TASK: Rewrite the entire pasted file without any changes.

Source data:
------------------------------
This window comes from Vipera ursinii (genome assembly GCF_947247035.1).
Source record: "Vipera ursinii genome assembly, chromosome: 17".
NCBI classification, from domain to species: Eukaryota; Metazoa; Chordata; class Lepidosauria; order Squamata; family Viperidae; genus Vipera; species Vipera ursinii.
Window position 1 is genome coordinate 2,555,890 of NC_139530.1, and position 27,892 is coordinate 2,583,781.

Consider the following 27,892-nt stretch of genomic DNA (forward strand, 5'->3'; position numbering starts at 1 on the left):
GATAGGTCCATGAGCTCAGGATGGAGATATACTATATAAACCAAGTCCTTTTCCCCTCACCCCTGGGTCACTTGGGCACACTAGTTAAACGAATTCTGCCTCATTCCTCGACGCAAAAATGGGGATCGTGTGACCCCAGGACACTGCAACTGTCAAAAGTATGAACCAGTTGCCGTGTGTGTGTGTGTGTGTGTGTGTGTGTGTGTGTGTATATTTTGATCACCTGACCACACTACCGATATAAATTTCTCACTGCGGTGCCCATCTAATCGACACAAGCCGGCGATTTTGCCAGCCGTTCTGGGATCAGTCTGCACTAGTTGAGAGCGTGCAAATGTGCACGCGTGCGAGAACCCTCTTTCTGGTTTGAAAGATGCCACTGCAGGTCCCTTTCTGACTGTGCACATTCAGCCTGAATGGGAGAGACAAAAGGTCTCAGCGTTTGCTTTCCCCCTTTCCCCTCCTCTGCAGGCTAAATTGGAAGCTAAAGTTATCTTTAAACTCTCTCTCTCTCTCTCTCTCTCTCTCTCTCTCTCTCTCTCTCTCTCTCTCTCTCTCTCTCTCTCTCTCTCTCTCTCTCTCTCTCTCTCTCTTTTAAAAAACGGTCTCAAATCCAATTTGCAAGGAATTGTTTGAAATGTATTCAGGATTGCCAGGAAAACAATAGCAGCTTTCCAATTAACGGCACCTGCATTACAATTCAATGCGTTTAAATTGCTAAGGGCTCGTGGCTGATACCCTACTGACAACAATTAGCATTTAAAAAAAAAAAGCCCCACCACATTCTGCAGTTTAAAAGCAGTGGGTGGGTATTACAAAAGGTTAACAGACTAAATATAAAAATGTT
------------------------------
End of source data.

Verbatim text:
This window comes from Vipera ursinii (genome assembly GCF_947247035.1).
Source record: "Vipera ursinii genome assembly, chromosome: 17".
NCBI classification, from domain to species: Eukaryota; Metazoa; Chordata; class Lepidosauria; order Squamata; family Viperidae; genus Vipera; species Vipera ursinii.
Window position 1 is genome coordinate 2,555,890 of NC_139530.1, and position 27,892 is coordinate 2,583,781.

Consider the following 27,892-nt stretch of genomic DNA (forward strand, 5'->3'; position numbering starts at 1 on the left):
GATAGGTCCATGAGCTCAGGATGGAGATATACTATATAAACCAAGTCCTTTTCCCCTCACCCCTGGGTCACTTGGGCACACTAGTTAAACGAATTCTGCCTCATTCCTCGACGCAAAAATGGGGATCGTGTGACCCCAGGACACTGCAACTGTCAAAAGTATGAACCAGTTGCCGTGTGTGTGTGTGTGTGTGTGTGTGTGTGTGTGTGTATATTTTGATCACCTGACCACACTACCGATATAAATTTCTCACTGCGGTGCCCATCTAATCGACACAAGCCGGCGATTTTGCCAGCCGTTCTGGGATCAGTCTGCACTAGTTGAGAGCGTGCAAATGTGCACGCGTGCGAGAACCCTCTTTCTGGTTTGAAAGATGCCACTGCAGGTCCCTTTCTGACTGTGCACATTCAGCCTGAATGGGAGAGACAAAAGGTCTCAGCGTTTGCTTTCCCCCTTTCCCCTCCTCTGCAGGCTAAATTGGAAGCTAAAGTTATCTTTAAACTCTCTCTCTCTCTCTCTCTCTCTCTCTCTCTCTCTCTCTCTCTCTCTCTCTCTCTCTCTCTCTCTCTCTCTCTCTCTCTCTCTCTCTCTCTTTTAAAAAACGGTCTCAAATCCAATTTGCAAGGAATTGTTTGAAATGTATTCAGGATTGCCAGGAAAACAATAGCAGCTTTCCAATTAACGGCACCTGCATTACAATTCAATGCGTTTAAATTGCTAAGGGCTCGTGGCTGATACCCTACTGACAACAATTAGCATTTAAAAAAAAAAAGCCCCACCACATTCTGCAGTTTAAAAGCAGTGGGTGGGTATTACAAAAGGTTAACAGACTAAATATAAAAATGTT